Grabar Law Office is investigating potential claims against the officers and directors of InnovAge Holding Corp. on behalf of current long-term stockholders.

According to a class action complaint, on March 4, 2021, Defendants took InnovAge public by boasting that the healthcare provider’s meteoric growth over the previous four years resulted from a business model that provided comprehensive care for the most frail seniors in the United States. InnovAge claimed it had created a “virtuous cycle” of continued, flywheel-like growth in a virtually untapped $200 billion healthcare market. But in just eight months, government audits and investigative reporting revealed that InnovAge’s growth resulted not because of its services for seniors, but at the expense of them.

To convince investors that InnovAge would be able to tap into the $200 billion market for growth, InnovAge claimed it was uniquely suited to “drive sustained, organic census growth.” and could “improve participants’ experiences and health outcomes.” InnovAge assured investors that its business model enabled the Company to “consistently deliver high-quality care, achieve high participant satisfaction and retention, and attract new participants.”

Unbeknownst to investors, however, InnovAge executives had received internal audits and responded to calls with center directors and other medical staff who conveyed that InnovAge’s rapid enrollment was overwhelming its ability to provide necessary healthcare across its facilities in three states. For years, InnovAge’s singular focus on maximizing enrollment in its existing centers, without the necessary staff resources and specialist care network, had led to severe staff shortages, high caseloads, scheduling delays, lack of coordination by caregivers, insufficient training on using electronic medical records (“EMR”), and substandard medical care. By the time of the IPO, InnovAge’s patients’ healthcare needs were unmet despite the fact that InnovAge received monthly payments for their participation.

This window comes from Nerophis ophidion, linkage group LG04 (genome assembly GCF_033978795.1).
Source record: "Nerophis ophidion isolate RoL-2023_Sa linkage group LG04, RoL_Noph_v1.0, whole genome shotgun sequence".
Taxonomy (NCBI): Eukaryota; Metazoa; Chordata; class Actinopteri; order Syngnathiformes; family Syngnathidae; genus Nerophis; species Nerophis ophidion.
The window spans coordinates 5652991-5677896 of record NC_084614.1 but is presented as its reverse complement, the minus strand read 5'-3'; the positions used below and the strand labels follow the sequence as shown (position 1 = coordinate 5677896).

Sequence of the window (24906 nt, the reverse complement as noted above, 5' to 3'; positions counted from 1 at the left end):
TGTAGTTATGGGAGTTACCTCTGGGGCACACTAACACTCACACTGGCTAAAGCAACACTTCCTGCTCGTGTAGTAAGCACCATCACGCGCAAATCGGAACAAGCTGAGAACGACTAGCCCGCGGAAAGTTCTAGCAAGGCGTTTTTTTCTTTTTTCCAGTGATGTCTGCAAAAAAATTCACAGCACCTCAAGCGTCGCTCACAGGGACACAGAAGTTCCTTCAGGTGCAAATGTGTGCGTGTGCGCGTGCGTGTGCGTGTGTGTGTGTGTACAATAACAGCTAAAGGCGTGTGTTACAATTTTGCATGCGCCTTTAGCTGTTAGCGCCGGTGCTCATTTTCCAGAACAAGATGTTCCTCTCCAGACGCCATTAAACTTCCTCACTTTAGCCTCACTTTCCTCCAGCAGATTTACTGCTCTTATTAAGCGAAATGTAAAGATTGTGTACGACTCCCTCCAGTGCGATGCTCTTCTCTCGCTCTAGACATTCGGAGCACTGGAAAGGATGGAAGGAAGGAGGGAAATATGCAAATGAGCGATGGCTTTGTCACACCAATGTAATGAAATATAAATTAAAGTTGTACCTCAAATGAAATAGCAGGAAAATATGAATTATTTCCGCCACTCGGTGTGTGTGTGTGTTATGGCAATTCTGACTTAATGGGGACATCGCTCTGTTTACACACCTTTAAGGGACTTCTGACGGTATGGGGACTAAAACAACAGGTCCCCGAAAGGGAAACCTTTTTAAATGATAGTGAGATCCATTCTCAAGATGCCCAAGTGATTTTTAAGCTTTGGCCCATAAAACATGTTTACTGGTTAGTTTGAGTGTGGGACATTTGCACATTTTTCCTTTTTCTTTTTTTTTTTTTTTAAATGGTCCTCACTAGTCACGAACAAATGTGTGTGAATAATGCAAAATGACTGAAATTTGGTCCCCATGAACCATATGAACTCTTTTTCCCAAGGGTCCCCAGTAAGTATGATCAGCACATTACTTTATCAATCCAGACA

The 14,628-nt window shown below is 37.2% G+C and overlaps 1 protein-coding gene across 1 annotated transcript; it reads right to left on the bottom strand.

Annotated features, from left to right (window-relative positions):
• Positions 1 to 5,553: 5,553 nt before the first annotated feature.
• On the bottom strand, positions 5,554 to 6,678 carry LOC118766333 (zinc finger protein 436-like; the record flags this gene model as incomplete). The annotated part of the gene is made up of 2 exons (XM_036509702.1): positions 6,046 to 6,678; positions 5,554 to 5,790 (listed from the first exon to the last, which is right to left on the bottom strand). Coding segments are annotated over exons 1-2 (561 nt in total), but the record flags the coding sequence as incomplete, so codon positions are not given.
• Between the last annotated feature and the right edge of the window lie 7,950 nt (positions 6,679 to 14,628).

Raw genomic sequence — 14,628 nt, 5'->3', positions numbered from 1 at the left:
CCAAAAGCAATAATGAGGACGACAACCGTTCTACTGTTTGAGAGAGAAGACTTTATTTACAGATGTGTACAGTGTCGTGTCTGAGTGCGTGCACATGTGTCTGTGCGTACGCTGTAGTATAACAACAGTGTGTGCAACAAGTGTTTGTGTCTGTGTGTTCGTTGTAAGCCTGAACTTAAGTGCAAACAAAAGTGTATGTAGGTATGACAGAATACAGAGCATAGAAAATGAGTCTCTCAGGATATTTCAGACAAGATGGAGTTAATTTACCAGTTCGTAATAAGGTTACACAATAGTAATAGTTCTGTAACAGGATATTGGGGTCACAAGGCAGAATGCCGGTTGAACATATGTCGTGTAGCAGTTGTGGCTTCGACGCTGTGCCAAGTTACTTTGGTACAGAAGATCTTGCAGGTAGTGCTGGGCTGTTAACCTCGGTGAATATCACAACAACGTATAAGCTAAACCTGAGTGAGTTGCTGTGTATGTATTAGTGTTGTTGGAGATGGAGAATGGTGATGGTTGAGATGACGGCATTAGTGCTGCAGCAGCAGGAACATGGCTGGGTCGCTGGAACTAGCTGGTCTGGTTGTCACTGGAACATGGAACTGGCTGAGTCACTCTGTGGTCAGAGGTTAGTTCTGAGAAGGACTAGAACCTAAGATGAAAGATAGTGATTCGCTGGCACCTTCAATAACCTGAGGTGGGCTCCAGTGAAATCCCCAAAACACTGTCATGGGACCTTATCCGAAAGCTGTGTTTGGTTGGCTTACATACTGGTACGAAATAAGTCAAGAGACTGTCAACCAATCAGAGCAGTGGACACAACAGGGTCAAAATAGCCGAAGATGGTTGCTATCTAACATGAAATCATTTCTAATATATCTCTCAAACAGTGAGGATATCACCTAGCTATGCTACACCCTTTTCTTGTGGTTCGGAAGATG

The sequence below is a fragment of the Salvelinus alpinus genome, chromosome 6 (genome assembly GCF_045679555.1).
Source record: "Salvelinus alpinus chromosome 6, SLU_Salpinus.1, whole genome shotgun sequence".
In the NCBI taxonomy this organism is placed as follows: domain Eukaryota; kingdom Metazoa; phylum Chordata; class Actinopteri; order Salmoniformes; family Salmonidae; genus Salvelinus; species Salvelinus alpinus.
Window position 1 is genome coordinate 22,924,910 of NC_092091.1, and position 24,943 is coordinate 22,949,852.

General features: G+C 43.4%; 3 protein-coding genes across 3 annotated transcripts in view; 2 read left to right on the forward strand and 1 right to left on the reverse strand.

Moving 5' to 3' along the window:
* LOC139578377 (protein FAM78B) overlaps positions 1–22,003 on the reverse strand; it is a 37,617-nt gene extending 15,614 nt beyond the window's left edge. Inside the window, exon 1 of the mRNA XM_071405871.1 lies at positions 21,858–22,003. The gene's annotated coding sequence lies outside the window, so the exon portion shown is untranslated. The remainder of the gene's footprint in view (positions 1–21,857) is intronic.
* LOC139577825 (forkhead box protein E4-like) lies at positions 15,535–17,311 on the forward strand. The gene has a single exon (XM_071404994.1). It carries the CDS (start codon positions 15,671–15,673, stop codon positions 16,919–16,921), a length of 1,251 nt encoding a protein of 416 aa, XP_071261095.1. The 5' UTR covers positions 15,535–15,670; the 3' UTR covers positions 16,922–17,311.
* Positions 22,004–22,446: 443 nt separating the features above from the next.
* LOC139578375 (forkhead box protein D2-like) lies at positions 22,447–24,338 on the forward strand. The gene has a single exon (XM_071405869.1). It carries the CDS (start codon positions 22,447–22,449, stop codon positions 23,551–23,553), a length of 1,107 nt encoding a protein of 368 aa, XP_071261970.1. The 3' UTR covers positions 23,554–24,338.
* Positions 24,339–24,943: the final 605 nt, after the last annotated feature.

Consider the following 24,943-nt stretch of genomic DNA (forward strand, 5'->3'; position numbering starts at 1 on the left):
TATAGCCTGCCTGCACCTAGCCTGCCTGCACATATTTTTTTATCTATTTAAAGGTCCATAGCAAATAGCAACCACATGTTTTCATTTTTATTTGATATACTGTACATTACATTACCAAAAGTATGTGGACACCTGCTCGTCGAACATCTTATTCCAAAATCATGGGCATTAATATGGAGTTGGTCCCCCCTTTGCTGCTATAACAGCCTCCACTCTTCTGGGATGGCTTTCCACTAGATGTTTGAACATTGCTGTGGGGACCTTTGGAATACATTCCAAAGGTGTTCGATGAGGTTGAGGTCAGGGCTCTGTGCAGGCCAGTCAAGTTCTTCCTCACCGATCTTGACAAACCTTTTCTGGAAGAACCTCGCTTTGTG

Rather than disclose that the Company’s model for providing care was failing, InnovAge and Defendants told investors that they were not only “consistently deliver[ing] high-quality care,” but also that the model could easily and successfully be scaled for continued growth. At the same time, Defendants Hewitt and Gutierrez cashed out approximately $42 million of stock options and other compensation.

On September 17, 2021, Center for Medicare & Medicaid Services (“CMS”) notified InnovAge that the agency was suspending enrollment at the Company’s Sacramento, California center after its audit of the facility found that InnovAge “substantially failed” to “provide to its participants medically necessary items and services that are covered PACE services.” InnovAge also revealed that, in May and June 2021, CMS and Colorado regulators had also conducted audits of all the Company’s Colorado programs, while disclaiming that the problems identified in Sacramento were pervasive across InnovAge’s facilities. On this news, from September 20 to 23, 2021, the price of InnovAge stock fell by more than 50% from $14 per share to $6.76.

Three months later, on December 23, 2021, InnovAge announced that CMS and Colorado had decided to suspend enrollment at the Company’s Colorado centers, responsible for more than 50% of the Company’s revenue, based on deficiencies identified in their audits which had focused on patient care provided mostly or partially prior to the IPO. On this news, InnovAge’s stock price plummeted by 36% from December 22 to 23, from $8.25 to $5.31, representing a 78% decline from all-time highs in March 2021.

Additional sanctions followed in 2022 both from regulators and states rejecting InnovAge’s expansion efforts.

As a result of Defendants’ alleges misconduct alleged, the company and its shareholders suffered significant damages.

If you have continuously held InnovAge shares since on or around its March 4, 2021 IPO date, you may be able to seek corporate reforms, the return of funds back to company coffers, and potentially a court approved incentive award if appropriate.

If you would like to learn more about this matter at no cost to you, contact us at or call 267-507-6085.

Please enter your name.
Please enter a valid phone number.
Please enter a message.

Standard Derivative Form Retainer

Standard Form Derivative Retainer Letter - No Cost
  • Join This Action

  • Alternatively, you may upload your transactions using the upload button below or email them to *

  • Drop files here or
    Max. file size: 100 MB.
    • Signed pursuant to California Civil Code Section 1633.1, et seq. and the Uniform Electronic Transactions Act as adopted by the various states and territories of the United States.
    • Date of signing: *

    • MM slash DD slash YYYY
    • This field is for validation purposes and should be left unchanged.